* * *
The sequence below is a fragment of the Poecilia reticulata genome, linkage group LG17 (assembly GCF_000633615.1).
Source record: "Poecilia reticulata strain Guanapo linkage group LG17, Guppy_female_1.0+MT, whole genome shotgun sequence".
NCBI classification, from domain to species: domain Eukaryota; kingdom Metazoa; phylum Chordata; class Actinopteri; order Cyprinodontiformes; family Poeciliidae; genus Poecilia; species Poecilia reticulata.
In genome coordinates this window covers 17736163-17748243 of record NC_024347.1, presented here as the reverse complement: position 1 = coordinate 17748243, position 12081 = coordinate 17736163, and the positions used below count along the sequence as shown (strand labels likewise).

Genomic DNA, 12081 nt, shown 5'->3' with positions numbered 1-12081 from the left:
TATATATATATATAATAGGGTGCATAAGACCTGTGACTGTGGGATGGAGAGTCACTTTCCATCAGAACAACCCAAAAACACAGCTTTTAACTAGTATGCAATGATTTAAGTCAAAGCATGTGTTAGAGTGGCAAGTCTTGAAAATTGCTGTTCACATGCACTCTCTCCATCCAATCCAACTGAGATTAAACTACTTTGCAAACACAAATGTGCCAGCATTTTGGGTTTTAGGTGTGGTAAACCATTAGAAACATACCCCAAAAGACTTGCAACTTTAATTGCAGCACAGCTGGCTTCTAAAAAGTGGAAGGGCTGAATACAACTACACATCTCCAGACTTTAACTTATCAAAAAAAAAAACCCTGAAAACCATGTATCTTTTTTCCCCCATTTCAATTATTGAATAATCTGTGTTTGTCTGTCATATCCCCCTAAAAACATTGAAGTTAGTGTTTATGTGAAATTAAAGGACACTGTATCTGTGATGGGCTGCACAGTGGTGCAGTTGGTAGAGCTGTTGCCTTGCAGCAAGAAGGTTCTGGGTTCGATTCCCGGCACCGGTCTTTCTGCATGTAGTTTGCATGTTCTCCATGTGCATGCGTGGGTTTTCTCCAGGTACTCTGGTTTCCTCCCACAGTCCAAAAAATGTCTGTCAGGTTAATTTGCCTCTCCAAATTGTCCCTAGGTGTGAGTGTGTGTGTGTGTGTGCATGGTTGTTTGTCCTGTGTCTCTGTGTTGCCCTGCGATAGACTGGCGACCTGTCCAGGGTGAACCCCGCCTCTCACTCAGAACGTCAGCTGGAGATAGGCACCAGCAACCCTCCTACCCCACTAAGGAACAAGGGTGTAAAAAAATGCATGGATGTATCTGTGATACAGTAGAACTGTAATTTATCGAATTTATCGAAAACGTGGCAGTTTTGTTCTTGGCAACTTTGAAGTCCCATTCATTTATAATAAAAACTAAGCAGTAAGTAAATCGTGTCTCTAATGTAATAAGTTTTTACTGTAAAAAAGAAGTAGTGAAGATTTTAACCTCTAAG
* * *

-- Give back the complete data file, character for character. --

The sequence below is a fragment of the Poecilia reticulata genome, linkage group LG17 (assembly GCF_000633615.1).
Source record: "Poecilia reticulata strain Guanapo linkage group LG17, Guppy_female_1.0+MT, whole genome shotgun sequence".
NCBI classification, from domain to species: domain Eukaryota; kingdom Metazoa; phylum Chordata; class Actinopteri; order Cyprinodontiformes; family Poeciliidae; genus Poecilia; species Poecilia reticulata.
In genome coordinates this window covers 17736163-17748243 of record NC_024347.1, presented here as the reverse complement: position 1 = coordinate 17748243, position 12081 = coordinate 17736163, and the positions used below count along the sequence as shown (strand labels likewise).

Genomic DNA, 12081 nt, shown 5'->3' with positions numbered 1-12081 from the left:
TATATATATATATAATAGGGTGCATAAGACCTGTGACTGTGGGATGGAGAGTCACTTTCCATCAGAACAACCCAAAAACACAGCTTTTAACTAGTATGCAATGATTTAAGTCAAAGCATGTGTTAGAGTGGCAAGTCTTGAAAATTGCTGTTCACATGCACTCTCTCCATCCAATCCAACTGAGATTAAACTACTTTGCAAACACAAATGTGCCAGCATTTTGGGTTTTAGGTGTGGTAAACCATTAGAAACATACCCCAAAAGACTTGCAACTTTAATTGCAGCACAGCTGGCTTCTAAAAAGTGGAAGGGCTGAATACAACTACACATCTCCAGACTTTAACTTATCAAAAAAAAAAACCCTGAAAACCATGTATCTTTTTTCCCCCATTTCAATTATTGAATAATCTGTGTTTGTCTGTCATATCCCCCTAAAAACATTGAAGTTAGTGTTTATGTGAAATTAAAGGACACTGTATCTGTGATGGGCTGCACAGTGGTGCAGTTGGTAGAGCTGTTGCCTTGCAGCAAGAAGGTTCTGGGTTCGATTCCCGGCACCGGTCTTTCTGCATGTAGTTTGCATGTTCTCCATGTGCATGCGTGGGTTTTCTCCAGGTACTCTGGTTTCCTCCCACAGTCCAAAAAATGTCTGTCAGGTTAATTTGCCTCTCCAAATTGTCCCTAGGTGTGAGTGTGTGTGTGTGTGTGCATGGTTGTTTGTCCTGTGTCTCTGTGTTGCCCTGCGATAGACTGGCGACCTGTCCAGGGTGAACCCCGCCTCTCACTCAGAACGTCAGCTGGAGATAGGCACCAGCAACCCTCCTACCCCACTAAGGAACAAGGGTGTAAAAAAATGCATGGATGTATCTGTGATACAGTAGAACTGTAATTTATCGAATTTATCGAAAACGTGGCAGTTTTGTTCTTGGCAACTTTGAAGTCCCATTCATTTATAATAAAAACTAAGCAGTAAGTAAATCGTGTCTCTAATGTAATAAGTTTTTACTGTAAAAAAGAAGTAGTGAAGATTTTAACCTCTAAG